The large wash ran east and then north, directly towards the Top Of The Cove. I felt really weak and dehydrated and rested in the shade of a large boulder. Realizing that there was once again reception, I checked my earlier text to see a reply mentioning an oasis a short distance north, located on the east side of a bump (spot elevation 577 on the USGS 7.5' map). Feeling elated, I chugged a full half gallon of water and headed towards the oasis. Just following the wash would take me almost all the way there already. There were a few dry waterfalls to downclimb, but they were no more than class 3.

An obvious stand of palm trees marked the spot I was to head towards. Upon reaching it, I located a drinking fountain and poured a gallon of water over my head. It was over 95 degrees and it didn't really make sense to continue until it at least got a little cooler, so I laid down in the shade and took an hour long nap.

the oasis






















At 4pm, I got back up and began marching east towards the eastern set of ridges which made up the main traverse. A network of trails would take me to the southwest side of Razorback, which had looked especially impressive from the western ridges earlier.






















Tired and slightly nauseous, I started up the steep southwest ridge of Razorback, which was mainly class 2 except for the last section below the summit. Temperatures had now dropped into the low 90s, and a slight breeze had began picking up.






























































summit of Razorback





























































The next two peaks would be relatively straightforward following the main ridge. Short bouts of nausea would accompany me up the peaks. As the sun dipped lower, I watched as long shadows of the San Jacinto Mountains gradually crept eastward across the Coachella Valley. It was memorizing how expansive the flat desert floor was, stretching all the way from the foot of the San Jacintos to the Salton Sea.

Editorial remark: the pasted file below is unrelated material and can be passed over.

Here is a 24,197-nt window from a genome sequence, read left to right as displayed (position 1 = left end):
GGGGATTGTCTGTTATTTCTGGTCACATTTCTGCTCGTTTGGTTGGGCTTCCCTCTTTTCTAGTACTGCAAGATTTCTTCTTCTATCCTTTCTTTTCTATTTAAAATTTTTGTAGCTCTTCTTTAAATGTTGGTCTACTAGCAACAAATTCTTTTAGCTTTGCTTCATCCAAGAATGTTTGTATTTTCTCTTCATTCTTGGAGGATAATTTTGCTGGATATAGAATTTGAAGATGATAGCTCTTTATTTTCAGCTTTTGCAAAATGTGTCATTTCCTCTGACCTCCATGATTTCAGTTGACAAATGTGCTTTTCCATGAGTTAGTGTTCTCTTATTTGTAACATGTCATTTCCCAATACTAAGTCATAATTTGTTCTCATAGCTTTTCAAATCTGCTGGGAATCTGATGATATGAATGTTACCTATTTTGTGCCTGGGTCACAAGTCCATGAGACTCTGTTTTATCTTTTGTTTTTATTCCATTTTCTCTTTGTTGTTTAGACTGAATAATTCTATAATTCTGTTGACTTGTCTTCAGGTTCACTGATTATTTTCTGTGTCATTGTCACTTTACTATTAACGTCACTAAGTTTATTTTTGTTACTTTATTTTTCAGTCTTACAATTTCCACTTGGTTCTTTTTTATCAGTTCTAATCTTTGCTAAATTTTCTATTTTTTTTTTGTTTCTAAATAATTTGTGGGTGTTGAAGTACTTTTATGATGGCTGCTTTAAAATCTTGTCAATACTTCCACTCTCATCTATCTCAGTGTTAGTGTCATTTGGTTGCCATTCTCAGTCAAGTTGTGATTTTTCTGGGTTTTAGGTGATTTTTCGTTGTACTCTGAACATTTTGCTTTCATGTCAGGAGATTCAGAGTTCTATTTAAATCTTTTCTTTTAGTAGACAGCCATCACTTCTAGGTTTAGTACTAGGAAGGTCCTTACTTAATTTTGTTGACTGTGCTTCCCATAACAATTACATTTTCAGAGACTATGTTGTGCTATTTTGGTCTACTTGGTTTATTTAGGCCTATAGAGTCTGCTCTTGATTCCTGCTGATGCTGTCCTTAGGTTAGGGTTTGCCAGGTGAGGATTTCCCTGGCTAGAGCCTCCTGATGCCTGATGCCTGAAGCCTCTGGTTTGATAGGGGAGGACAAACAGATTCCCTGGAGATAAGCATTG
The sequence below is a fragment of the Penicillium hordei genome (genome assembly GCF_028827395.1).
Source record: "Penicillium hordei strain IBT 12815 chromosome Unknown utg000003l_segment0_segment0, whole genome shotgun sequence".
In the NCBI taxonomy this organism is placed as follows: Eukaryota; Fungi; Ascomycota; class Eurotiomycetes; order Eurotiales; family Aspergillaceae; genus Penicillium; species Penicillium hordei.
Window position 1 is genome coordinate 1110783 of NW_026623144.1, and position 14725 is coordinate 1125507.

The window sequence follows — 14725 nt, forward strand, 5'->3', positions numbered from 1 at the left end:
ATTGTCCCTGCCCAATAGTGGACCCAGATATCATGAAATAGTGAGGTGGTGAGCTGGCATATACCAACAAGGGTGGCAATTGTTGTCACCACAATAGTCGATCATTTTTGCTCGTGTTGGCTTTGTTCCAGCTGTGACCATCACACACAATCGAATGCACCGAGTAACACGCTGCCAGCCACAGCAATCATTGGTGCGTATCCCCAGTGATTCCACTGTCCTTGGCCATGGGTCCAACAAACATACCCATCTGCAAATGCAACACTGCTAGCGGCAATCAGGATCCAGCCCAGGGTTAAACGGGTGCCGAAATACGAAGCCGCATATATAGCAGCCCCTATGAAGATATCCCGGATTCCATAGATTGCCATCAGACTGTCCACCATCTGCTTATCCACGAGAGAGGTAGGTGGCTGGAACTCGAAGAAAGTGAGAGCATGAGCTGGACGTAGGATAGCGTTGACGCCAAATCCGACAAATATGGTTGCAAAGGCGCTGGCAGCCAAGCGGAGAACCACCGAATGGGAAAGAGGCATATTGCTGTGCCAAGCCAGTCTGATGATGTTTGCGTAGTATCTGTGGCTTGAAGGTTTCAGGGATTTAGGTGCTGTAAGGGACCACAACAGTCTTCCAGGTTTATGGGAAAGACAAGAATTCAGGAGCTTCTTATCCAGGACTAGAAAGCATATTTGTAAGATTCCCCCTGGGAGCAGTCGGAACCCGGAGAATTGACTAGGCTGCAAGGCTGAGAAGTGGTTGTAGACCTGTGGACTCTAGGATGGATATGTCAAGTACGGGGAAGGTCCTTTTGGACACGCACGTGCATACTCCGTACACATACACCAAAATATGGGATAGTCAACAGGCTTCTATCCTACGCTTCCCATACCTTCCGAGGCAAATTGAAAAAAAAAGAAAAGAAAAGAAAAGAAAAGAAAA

I reached the last peak just after sunset, sitting down briefly to force down an energy bar before continuing. Since it was already beginning to get dark, my new plan was to simply shortcut west down a gully and into one of several golf course communities which bordered the traverse. The gully I ended up choosing was straightforward with class 2 boulders.






















A faint glow remained on the horizon as my feet finally hit pavement and I began walking through a residential area which wound through the golf course, past homes which were each valued at several million dollars. Some of the windows had faces peering out from them, staring at my slumping body with tattered clothes and a tattered backpack, and a very clear trail of blood running down my right leg. It all had a very comical feel in my exhausted state. Before long, neighborhood security drove by and offered me a ride to the entrance. This cut off 1.6 miles from the deproach, which was very welcome since the temperature was still somewhere in the 80s. A 3 mile walk northwards on Washington St brought me back to Point Happy. A few curious faces briefly peered out of passing cars at the hobo figure walking on the shoulder. It felt strange now being back in the city bustle after looking down on it all day from the traverse. To the west, the main ridge was silhouetted dramatically against the night sky.

Final Stats 
21.1 miles
9,320 ft gain/loss
































































































Weather Forecasts
desert floor
traverse

Peakbagger Pages
Point Happy
La Quinta Benchmark
Bendy Peak
Eisenhower Mountain
Indio Mountain
Quinta Island

LOJ Pages
Point Happy
Up Down Peak
La Quinta Benchmark
Bendy Peak
Eisenhower Mountain
Rock Hop Peak
Indio Mountain
Coyote Benchmark
Quinta Island
Golf Peninsula

Some photos from my previous failed attempt (December 14, 2016)

view from La Quinta Benchmark




















looking towards Bendy Peak from La Quinta Benchmark






















moon setting over Mt. San Jacinto






















ridge between Bendy Peak and Eisenhower Mountain










































bailing off the traverse and into La Quinta